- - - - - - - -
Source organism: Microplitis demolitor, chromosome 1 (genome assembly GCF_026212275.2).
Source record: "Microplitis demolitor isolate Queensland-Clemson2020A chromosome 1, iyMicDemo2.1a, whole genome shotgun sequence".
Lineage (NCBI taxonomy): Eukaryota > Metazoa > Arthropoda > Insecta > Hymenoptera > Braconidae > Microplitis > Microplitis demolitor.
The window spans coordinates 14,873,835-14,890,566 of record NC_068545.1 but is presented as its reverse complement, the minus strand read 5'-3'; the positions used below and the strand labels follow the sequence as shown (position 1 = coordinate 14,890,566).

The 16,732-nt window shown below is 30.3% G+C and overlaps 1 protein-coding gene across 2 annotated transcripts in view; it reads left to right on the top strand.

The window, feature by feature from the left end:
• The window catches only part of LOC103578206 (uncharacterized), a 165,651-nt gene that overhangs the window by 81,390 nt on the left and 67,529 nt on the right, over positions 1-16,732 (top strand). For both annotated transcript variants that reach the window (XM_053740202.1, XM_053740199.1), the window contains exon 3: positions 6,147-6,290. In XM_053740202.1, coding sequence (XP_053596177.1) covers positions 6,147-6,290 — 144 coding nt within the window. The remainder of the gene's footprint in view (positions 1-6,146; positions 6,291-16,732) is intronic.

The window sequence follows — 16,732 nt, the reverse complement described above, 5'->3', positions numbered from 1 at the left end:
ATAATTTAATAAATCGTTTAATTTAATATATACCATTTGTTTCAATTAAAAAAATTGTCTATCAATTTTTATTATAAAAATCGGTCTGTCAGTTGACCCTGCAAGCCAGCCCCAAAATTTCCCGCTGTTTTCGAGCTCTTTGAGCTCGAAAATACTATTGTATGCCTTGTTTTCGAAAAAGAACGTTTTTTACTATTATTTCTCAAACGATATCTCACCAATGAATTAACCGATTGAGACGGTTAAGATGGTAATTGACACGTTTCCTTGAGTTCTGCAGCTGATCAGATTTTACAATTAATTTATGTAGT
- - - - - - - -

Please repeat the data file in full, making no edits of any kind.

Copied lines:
Source organism: Microplitis demolitor, chromosome 1 (genome assembly GCF_026212275.2).
Source record: "Microplitis demolitor isolate Queensland-Clemson2020A chromosome 1, iyMicDemo2.1a, whole genome shotgun sequence".
Lineage (NCBI taxonomy): Eukaryota > Metazoa > Arthropoda > Insecta > Hymenoptera > Braconidae > Microplitis > Microplitis demolitor.
The window spans coordinates 14,873,835-14,890,566 of record NC_068545.1 but is presented as its reverse complement, the minus strand read 5'-3'; the positions used below and the strand labels follow the sequence as shown (position 1 = coordinate 14,890,566).

The 16,732-nt window shown below is 30.3% G+C and overlaps 1 protein-coding gene across 2 annotated transcripts in view; it reads left to right on the top strand.

The window, feature by feature from the left end:
• The window catches only part of LOC103578206 (uncharacterized), a 165,651-nt gene that overhangs the window by 81,390 nt on the left and 67,529 nt on the right, over positions 1-16,732 (top strand). For both annotated transcript variants that reach the window (XM_053740202.1, XM_053740199.1), the window contains exon 3: positions 6,147-6,290. In XM_053740202.1, coding sequence (XP_053596177.1) covers positions 6,147-6,290 — 144 coding nt within the window. The remainder of the gene's footprint in view (positions 1-6,146; positions 6,291-16,732) is intronic.

The window sequence follows — 16,732 nt, the reverse complement described above, 5'->3', positions numbered from 1 at the left end:
ATAATTTAATAAATCGTTTAATTTAATATATACCATTTGTTTCAATTAAAAAAATTGTCTATCAATTTTTATTATAAAAATCGGTCTGTCAGTTGACCCTGCAAGCCAGCCCCAAAATTTCCCGCTGTTTTCGAGCTCTTTGAGCTCGAAAATACTATTGTATGCCTTGTTTTCGAAAAAGAACGTTTTTTACTATTATTTCTCAAACGATATCTCACCAATGAATTAACCGATTGAGACGGTTAAGATGGTAATTGACACGTTTCCTTGAGTTCTGCAGCTGATCAGATTTTACAATTAATTTATGTAGT